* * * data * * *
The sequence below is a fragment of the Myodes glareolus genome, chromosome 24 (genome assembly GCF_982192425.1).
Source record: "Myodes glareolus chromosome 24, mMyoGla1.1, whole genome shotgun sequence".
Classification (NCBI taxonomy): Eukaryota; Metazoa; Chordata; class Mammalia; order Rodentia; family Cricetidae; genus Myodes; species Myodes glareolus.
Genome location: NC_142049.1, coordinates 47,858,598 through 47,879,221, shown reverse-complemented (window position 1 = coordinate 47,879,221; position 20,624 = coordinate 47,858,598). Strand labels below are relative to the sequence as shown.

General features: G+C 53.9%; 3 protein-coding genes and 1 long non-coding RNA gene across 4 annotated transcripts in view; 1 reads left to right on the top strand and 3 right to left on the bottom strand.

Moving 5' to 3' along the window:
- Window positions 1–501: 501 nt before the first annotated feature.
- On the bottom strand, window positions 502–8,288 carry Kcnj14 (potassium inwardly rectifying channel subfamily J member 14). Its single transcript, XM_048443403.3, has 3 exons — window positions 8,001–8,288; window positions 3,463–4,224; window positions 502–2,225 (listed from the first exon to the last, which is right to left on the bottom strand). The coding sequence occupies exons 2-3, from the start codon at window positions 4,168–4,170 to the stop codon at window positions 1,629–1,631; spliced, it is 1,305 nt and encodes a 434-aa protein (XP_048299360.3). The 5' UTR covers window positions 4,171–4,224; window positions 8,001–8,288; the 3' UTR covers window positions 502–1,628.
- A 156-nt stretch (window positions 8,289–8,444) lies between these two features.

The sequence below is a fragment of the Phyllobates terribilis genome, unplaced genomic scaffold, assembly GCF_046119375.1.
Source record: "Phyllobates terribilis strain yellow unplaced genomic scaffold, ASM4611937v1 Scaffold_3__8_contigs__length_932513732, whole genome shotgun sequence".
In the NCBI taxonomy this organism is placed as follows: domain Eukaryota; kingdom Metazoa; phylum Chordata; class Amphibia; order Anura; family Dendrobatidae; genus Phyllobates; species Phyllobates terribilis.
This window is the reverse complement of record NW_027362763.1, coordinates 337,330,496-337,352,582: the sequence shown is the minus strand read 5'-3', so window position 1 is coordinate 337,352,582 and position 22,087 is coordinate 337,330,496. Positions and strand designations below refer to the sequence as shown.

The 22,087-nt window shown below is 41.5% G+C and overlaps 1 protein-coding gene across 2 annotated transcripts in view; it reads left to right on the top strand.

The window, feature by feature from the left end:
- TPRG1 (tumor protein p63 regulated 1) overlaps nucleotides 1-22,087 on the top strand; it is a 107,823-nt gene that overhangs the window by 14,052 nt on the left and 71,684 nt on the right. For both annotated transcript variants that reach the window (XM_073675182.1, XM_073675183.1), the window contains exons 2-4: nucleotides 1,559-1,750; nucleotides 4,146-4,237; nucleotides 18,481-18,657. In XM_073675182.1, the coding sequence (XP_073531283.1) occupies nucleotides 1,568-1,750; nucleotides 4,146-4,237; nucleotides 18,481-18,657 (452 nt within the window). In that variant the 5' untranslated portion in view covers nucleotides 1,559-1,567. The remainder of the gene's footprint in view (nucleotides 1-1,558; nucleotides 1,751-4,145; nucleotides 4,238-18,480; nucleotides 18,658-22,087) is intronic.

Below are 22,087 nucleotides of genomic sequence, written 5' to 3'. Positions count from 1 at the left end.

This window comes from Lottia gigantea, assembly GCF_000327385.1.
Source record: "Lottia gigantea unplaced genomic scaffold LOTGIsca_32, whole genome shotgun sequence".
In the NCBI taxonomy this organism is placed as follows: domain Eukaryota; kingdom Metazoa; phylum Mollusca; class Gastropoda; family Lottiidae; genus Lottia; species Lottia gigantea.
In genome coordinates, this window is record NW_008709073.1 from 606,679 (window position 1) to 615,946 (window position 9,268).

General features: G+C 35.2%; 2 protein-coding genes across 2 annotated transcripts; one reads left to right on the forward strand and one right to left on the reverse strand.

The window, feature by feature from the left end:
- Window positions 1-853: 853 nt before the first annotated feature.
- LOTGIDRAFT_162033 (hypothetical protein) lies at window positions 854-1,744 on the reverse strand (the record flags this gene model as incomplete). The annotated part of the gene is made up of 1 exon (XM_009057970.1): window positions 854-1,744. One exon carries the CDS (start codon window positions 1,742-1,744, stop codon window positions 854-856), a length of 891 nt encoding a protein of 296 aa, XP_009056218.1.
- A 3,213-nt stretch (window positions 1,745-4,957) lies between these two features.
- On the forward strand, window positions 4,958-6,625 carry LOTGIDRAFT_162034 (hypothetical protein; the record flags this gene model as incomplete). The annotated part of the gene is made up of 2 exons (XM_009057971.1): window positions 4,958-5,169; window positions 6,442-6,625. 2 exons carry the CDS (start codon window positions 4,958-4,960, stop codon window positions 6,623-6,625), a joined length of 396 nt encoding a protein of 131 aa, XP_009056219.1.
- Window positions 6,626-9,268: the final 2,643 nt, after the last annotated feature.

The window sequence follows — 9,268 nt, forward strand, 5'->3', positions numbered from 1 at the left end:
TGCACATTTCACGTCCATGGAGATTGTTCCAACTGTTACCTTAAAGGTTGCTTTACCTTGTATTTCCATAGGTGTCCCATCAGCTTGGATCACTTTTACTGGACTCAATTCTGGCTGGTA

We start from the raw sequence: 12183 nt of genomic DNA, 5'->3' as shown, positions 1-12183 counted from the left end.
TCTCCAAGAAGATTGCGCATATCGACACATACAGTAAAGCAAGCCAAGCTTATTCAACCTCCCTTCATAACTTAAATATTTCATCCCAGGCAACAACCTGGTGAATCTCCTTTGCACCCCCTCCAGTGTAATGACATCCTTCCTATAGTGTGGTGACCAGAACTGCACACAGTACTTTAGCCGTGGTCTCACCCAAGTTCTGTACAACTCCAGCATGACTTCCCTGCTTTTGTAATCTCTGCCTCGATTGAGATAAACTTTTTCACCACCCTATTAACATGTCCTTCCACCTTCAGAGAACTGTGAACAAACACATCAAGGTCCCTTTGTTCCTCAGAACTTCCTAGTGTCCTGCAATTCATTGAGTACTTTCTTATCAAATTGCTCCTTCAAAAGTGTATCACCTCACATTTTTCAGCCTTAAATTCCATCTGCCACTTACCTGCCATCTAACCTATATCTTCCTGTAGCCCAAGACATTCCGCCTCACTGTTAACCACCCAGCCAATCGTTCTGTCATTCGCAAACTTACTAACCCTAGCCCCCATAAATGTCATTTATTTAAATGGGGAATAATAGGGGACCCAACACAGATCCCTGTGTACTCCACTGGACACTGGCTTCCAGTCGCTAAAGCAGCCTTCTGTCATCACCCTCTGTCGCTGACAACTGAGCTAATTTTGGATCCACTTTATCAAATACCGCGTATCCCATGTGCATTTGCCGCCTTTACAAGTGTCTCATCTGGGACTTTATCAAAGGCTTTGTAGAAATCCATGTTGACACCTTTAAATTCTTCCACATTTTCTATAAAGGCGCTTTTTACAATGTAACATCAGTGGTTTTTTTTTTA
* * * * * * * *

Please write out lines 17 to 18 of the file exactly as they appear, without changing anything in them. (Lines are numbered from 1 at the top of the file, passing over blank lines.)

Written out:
Below are 22,087 nucleotides of genomic sequence, written 5' to 3'. Positions count from 1 at the left end.

This window comes from Lottia gigantea, assembly GCF_000327385.1.